Reality- outside of HD and limited production American made motorcycles (Big Dog, American Iron Horse) there is little in the way of true profit margin in the motorcycle market. You can expect the average dealer profit to be between $300 and $800 on the bike. The "real" money is made in the finance office. I know because that's what I do. Actually, that's not even all that much. My average customer spends $300-400 on aftermarket stuff (gap or tire&wheel) and there's only about a 50% markup in that. So, I suggest that you work the bike shop for your break-in service or goodies (helmet and gear) instead of trying to work real magic on numbers from the sale. Any dealer will move bikes if they have to (floor plan interest on older bikes) but really there is not a huge number between the cost and msrp. That's why it's easier to work out deals on the "other" stuff you need to ride.
You can bargain, but not much more than $500, in my experience. You'll get nothing on a hot bike. The best deals-- thousands off-- are on bikes that were overlooked the past model year and that the dealer needs to clean out, or bikes the manufacturer made too many of. You can really save a ton that way. The other thing you can negotiate are freight, setup, documentation, and other fees. Oftentimes you can have all but the core DMV fees and sales taxes waived. You may also negotiate for a first service or discount on parts, or all of the above. But generally there isn't a lot of room on advertised price. Still, you should bargain, just to see what you get; and you should shop around.
Some shops straight up give you a good OTD price if you ask for it, with minimal hassles. In other words, they cave in quickly to bargaining demands. However, they won't cave in any further. This illustrates what little room they have to work with.
I think most good dealers, honestly, want to get you on the right bike for your skill level, and they'll make more money down the road on parts, acc, maintenance, etc. After that, they know they've got a customer for life, and hopefully a long life at that.
I too work in the industry, and acecycleins is correct. If you are looking at a Japanese bike, the dealers are not making much. With the fact dealers are now competing via the internet with much larger stores, the bikes they sell are usually near their cost. It is smart to check Cycletrader.com because that will give you a good idea of what cost is. I was talking the other day to a guy who purchased a new liter bike in the Spring. He said dealers were selling the bike at cost, and it had only been on the showroom floors less than a month. It has become a tough business to be in.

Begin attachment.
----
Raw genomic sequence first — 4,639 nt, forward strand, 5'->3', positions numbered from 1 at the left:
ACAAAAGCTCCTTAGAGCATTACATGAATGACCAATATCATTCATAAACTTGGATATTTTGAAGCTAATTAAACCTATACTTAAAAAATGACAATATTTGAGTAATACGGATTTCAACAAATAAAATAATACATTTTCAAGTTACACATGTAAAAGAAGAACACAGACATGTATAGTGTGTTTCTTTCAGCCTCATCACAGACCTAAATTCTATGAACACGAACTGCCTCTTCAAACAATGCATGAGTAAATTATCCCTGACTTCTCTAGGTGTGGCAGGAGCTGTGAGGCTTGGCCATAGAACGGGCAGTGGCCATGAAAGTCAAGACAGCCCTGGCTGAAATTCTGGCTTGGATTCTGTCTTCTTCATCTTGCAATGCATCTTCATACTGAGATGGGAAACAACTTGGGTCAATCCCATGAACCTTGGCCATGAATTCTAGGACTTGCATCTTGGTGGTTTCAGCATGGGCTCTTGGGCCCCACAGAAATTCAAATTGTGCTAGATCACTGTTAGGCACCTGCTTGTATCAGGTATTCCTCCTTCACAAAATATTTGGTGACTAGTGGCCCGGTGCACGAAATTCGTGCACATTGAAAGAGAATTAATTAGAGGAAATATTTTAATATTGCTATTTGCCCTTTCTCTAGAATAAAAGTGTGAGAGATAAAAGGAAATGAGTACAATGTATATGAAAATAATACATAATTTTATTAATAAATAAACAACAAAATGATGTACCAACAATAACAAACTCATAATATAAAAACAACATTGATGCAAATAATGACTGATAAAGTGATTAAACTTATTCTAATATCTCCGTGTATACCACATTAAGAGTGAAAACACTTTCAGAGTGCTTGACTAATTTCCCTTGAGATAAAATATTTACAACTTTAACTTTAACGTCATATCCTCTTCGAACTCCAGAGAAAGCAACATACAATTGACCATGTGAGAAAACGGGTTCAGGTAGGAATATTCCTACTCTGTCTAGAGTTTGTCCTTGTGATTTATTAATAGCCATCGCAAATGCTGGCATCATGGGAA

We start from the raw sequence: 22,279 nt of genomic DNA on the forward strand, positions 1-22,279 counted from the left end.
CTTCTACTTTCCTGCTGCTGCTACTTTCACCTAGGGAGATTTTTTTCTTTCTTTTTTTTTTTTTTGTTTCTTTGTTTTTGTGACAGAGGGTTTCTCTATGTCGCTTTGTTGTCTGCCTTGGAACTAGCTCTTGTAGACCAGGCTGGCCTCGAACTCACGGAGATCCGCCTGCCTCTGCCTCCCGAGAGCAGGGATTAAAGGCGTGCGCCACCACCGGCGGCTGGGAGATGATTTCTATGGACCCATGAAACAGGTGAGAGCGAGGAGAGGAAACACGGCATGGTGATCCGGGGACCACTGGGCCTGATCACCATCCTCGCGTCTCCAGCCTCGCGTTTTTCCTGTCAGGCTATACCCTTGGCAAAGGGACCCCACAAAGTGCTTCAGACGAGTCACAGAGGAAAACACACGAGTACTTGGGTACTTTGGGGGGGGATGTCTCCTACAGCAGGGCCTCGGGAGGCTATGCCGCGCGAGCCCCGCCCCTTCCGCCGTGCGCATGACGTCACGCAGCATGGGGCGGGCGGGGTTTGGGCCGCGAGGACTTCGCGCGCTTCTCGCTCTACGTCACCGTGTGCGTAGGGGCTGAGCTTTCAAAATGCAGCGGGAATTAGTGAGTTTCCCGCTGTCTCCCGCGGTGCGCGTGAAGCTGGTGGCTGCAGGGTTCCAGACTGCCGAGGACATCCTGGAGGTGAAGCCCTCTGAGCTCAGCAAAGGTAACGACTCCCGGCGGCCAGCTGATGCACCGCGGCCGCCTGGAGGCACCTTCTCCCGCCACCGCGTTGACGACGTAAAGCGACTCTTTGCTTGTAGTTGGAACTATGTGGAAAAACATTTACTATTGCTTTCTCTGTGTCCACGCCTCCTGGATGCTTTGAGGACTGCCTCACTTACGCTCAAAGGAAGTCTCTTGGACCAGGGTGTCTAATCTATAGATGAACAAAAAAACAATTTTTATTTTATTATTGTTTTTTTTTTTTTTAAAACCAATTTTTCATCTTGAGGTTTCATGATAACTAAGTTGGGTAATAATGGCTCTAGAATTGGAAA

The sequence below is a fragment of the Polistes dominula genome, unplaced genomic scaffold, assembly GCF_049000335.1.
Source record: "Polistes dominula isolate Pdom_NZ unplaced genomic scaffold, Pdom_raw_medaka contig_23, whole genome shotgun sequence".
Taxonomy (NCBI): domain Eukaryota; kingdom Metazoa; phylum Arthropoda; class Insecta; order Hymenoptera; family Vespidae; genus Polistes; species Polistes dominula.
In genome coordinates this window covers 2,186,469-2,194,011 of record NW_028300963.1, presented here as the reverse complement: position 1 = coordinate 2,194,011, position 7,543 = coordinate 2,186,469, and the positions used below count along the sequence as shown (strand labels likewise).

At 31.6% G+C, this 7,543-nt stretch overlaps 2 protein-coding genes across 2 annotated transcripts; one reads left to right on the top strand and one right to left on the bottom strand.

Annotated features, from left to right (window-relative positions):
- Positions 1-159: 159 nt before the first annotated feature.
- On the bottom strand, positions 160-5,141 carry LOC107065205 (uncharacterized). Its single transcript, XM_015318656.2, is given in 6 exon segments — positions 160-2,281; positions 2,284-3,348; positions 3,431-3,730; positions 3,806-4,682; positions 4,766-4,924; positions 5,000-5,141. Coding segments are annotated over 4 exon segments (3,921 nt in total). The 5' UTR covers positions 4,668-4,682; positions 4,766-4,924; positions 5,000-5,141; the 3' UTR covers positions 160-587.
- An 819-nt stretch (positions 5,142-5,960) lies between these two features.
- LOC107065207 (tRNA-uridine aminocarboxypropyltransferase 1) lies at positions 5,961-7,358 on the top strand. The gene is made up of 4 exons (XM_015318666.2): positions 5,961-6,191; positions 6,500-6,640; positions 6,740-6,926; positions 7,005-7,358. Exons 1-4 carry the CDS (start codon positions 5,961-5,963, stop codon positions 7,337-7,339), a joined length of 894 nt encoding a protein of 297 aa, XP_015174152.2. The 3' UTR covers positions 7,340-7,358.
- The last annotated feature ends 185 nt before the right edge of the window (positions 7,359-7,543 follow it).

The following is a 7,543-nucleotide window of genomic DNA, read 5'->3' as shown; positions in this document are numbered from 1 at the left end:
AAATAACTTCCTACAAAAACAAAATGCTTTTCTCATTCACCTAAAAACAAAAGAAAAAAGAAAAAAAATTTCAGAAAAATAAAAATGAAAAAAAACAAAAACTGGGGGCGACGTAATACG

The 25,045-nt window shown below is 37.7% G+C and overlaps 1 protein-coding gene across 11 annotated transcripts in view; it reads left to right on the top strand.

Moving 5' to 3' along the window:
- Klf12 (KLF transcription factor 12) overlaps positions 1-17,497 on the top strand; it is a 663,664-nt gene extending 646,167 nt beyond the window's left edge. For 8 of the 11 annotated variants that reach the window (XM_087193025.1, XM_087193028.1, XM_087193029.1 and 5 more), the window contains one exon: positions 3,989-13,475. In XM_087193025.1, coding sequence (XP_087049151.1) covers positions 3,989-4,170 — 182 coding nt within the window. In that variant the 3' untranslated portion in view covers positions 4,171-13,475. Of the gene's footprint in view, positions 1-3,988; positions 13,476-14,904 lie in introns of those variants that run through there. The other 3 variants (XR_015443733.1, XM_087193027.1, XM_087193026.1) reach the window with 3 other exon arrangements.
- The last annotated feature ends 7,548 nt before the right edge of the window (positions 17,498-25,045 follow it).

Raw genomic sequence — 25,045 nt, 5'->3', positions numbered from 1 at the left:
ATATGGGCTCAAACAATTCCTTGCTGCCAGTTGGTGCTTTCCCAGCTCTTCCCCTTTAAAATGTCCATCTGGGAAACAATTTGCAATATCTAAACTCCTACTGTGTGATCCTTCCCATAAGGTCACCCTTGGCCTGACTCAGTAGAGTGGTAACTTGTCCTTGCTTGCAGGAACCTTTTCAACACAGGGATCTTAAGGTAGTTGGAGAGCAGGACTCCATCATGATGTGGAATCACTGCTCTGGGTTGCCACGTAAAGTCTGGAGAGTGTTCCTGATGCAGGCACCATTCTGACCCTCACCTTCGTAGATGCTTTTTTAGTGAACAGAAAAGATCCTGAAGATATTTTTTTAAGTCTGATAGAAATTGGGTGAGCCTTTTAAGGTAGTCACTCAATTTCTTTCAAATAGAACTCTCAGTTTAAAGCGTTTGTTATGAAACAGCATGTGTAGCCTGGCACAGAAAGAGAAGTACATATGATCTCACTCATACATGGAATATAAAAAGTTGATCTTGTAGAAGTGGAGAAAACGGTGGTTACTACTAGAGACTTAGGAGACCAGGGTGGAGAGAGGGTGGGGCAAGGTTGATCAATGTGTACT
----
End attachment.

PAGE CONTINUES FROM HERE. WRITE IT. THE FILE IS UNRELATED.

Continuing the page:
Not questioning the facts as presented by Morons who are apparently in the business. But, I am told by auto industry insiders that the actual final sales margin on cars is quite considerable, although much effort is made to convince the public that the "tissue" or invoice price is only a few % points below MSRP. The truth, regarding MC sales, I suspect, lies somewhere between the extremes. After all, while we've been told for years that dealerships make their profit in the service bay, I find it difficult to reconcile the service dept. generating the kind of revenues required to cover the staggering overhead required to keep a dealer afloat and still make a reasonable profit. But, if it's true that the profit margin on a $10,000 MC is only about 5%, while in most other industries it's 35%, why would anyone choose MC sales, and more interestingly, how did the industry evolve into selling a product without a reasonable return on the investment?
I believe, although I don't know for sure, that is why auto mfrs. have moved a lot of their assembly plants to the U.S. (obviously I am speaking of the Japanese mfrs.) Without the labor and retirement costs that some of the Amer. mfrs., they can produce cars relatively inexpensively here. Also, I would suspect the large volume of cars produced, especially in relations to bikes, helps keep the costs down. Obviously this argument does not hold water if you are talking about an Aston Martin Vanquish S, but it might if you are talking about a Toyota Corolla.